Papouchis said mountain lions play an equally integral role in maintaining our ecology. “The beauty here is due in large part to mountain lions,” he said.
But that doesn’t mean the Asilomar cat can stay, at least as far as Chief Miller is concerned.
“We just cannot coexist in an urban setting with mountain lions” he said. “They are predators.”
Still, Miller recognized that the situation is not an easy one.
“Our primary job is public safety,” Miller said, ”but also as stewards of natural beauty: the coastline, the wildlife, even the mountain lion.”
Palmisano, who’s spent most of her life in wildlife preservation and solves hundreds of mountain lion problems yearly through education, said more than nice words are needed.
“People want to protect wildlife when it happens out there, away from us,” she said. “That lion lives here for the same reasons we do: we all want to live here in nature. Only, some of us want our nature sanitized, just to make it go away. We want to do environmental preservation, as long as it’s not directly in our backyard.”
Whether the cat is relocated or killed, Papouchis said, there will be others that come to claim its relinquished territory. But this cat is unique, hanging out in populated areas and hunting in the open, which some think increases the threat ten-fold.
“Nobody wants to run out and shoot this lion,” Palmisano said. “We can let it stay and wonder, ‘is it going to be a good lion again today?’ Where do we draw the line? Do you personally want to be the one to make a mistake and then notify parents about a child?”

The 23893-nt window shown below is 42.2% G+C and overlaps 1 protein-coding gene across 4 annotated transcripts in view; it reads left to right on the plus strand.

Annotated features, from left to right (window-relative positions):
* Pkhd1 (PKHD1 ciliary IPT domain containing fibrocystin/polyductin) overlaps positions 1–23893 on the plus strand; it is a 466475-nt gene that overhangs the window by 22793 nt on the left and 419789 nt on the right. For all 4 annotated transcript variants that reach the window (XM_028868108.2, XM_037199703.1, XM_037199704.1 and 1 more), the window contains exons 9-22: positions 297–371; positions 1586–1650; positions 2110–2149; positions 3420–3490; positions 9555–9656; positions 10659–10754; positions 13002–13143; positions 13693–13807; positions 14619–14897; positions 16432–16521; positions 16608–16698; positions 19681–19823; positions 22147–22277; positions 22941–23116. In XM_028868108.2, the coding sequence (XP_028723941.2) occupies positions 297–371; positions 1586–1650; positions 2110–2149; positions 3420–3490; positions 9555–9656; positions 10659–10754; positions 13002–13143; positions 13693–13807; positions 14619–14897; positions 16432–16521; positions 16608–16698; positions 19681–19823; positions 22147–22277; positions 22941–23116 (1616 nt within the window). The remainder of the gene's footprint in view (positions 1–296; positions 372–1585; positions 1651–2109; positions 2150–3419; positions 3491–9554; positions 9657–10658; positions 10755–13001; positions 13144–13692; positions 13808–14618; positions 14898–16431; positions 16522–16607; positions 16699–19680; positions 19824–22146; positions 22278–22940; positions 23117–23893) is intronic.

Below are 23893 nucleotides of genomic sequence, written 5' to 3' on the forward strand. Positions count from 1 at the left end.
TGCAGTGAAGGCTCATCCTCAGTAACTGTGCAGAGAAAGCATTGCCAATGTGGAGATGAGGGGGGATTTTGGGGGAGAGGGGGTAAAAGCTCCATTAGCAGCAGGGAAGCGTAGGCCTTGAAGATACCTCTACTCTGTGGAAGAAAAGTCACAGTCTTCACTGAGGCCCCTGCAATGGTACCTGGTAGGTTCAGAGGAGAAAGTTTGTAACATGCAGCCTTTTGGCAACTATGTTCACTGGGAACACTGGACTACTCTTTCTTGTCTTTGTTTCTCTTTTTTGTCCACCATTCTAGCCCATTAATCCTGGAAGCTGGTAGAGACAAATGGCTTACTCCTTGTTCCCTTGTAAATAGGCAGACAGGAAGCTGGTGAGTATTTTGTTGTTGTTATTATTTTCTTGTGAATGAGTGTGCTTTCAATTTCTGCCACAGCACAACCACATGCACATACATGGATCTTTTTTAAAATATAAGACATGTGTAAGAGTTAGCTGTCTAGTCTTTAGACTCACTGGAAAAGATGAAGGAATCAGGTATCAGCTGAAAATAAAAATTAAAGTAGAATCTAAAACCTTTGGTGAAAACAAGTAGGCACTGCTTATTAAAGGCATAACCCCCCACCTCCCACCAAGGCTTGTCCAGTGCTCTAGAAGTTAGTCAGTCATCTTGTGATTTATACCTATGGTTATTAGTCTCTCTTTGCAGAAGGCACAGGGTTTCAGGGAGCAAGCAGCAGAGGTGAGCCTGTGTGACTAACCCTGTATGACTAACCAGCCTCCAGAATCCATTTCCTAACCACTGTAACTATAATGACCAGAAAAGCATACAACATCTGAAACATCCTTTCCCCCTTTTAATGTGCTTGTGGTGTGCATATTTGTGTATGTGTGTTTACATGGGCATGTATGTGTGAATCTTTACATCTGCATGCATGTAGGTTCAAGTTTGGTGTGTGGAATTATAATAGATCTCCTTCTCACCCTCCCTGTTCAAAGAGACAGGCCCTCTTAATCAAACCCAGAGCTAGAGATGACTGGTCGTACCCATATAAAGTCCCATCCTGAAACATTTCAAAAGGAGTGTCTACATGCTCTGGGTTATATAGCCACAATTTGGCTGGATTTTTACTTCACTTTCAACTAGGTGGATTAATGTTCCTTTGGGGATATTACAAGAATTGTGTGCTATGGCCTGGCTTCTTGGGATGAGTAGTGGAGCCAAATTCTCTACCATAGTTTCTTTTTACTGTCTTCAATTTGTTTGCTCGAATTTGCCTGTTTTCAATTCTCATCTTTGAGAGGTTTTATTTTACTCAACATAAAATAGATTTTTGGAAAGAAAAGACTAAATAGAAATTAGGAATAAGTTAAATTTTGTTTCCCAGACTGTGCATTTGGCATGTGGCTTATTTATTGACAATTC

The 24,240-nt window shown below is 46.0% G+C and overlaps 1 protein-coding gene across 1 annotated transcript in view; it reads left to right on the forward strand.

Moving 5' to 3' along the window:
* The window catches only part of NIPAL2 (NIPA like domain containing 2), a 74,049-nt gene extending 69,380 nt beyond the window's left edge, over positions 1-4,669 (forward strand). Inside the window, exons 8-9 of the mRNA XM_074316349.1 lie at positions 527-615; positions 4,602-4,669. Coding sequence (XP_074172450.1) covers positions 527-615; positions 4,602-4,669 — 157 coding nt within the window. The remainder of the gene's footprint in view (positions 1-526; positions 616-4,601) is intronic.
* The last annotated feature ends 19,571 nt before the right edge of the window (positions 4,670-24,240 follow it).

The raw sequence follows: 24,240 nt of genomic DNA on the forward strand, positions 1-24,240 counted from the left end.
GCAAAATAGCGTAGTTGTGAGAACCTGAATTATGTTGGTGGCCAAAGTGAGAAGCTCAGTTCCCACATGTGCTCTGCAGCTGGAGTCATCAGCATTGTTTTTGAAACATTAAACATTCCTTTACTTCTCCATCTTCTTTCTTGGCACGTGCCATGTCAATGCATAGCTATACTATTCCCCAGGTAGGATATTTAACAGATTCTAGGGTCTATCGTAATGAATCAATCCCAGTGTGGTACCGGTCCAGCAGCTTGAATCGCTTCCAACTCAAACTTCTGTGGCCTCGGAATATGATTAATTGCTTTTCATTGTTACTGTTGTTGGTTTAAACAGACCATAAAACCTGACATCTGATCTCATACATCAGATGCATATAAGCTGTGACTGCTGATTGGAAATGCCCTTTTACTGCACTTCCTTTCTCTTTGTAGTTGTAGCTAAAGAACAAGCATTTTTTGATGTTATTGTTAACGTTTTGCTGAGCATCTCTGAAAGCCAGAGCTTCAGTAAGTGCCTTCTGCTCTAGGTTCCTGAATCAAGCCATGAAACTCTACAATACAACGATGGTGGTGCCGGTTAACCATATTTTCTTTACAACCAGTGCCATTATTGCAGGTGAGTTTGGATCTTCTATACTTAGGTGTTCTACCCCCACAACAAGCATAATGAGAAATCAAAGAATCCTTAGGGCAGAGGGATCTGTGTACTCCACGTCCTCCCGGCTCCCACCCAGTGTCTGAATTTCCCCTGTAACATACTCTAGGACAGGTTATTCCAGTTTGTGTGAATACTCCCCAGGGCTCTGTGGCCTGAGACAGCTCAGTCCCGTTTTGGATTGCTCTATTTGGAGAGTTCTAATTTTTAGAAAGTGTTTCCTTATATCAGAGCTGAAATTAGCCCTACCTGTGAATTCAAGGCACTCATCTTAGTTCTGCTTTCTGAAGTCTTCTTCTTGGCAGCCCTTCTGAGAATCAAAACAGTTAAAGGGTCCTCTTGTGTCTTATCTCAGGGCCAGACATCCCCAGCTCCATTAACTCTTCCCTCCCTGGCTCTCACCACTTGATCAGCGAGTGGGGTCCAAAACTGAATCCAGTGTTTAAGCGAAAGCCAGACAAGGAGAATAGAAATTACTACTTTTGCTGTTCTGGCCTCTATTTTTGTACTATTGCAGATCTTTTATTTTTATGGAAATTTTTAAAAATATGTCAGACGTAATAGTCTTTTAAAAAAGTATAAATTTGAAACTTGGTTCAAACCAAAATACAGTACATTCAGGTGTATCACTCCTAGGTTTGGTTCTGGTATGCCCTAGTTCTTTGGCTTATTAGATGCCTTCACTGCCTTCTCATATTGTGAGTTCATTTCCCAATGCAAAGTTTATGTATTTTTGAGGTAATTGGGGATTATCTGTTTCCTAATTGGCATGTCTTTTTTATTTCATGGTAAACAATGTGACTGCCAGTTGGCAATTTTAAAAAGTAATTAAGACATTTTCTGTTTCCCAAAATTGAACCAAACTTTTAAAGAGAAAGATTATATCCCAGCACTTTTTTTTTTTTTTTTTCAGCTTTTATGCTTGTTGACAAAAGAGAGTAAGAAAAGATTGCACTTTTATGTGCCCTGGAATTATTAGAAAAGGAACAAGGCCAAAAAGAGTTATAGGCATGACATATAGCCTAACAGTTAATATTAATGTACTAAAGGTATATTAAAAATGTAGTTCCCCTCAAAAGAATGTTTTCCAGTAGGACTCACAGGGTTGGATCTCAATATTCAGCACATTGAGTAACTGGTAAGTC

Regardless of the lion’s ultimate fate, it will no doubt be controversial. “We’re running out of options here,” Palmisano said. “We must err on the side of public safety.”
Miller agreed, and added that the recent backlash over the way a Palo Alto mountain lion was treated after it was killed—it was plopped into the back of a truck and carted away—won’t happen in PG.
“We will treat this animal with respect if it is euthanized,” he said. “But we’re still hoping it’ll just move on.”
Only time will tell. In the meantime, some residents are angry and some are very afraid.
“Trust your leaders,” Miller said. “Nothing kills like a mountain lion.” And so, as Palmisano said, it will be killed instead.
Then Miller wavered, appearing unsure, and asked Papouchis, the mountain lion expert, for help: “Is there any sort of mountain lion repellant?”
Papouchis shrugged, disagreeing in the first place that the animal is a public safety threat, and said: “You can do like the Montana ranchers do. They urinate on their fence posts.”
Tips for Living With Cats
If you come upon a mountain lion:
• Don’t run. It may trigger the cat’s natural instinct to chase.
• Make as much noise as possible.
• Do what you can to make yourself bigger, opening a jacket and extending arms if possible.
• Don’t crouch, even when picking up small children.
• Throw things at the cat.
• Unlike with dogs, don’t look away. Make direct eye contact instead.
• Back away.
• Stay calm.
• If attacked, fight back. Think sensitive areas: nose, eyes.
Around the house:
• Bring pets in at night.
• Don’t feed other wildlife that may be prey: raccoons, squirrels, deer.
• Cats are particularly vulnerable. They may be viewed as cubs, future competition.
• When leaving the house or coming home, make noise, sing.
• Leave on music or talk radio when you’re outdoors.
• Don’t leave pet food out.
• Remove plants that attract deer.
• Remove brushy areas where a cat could hide.
• Supervise children closely.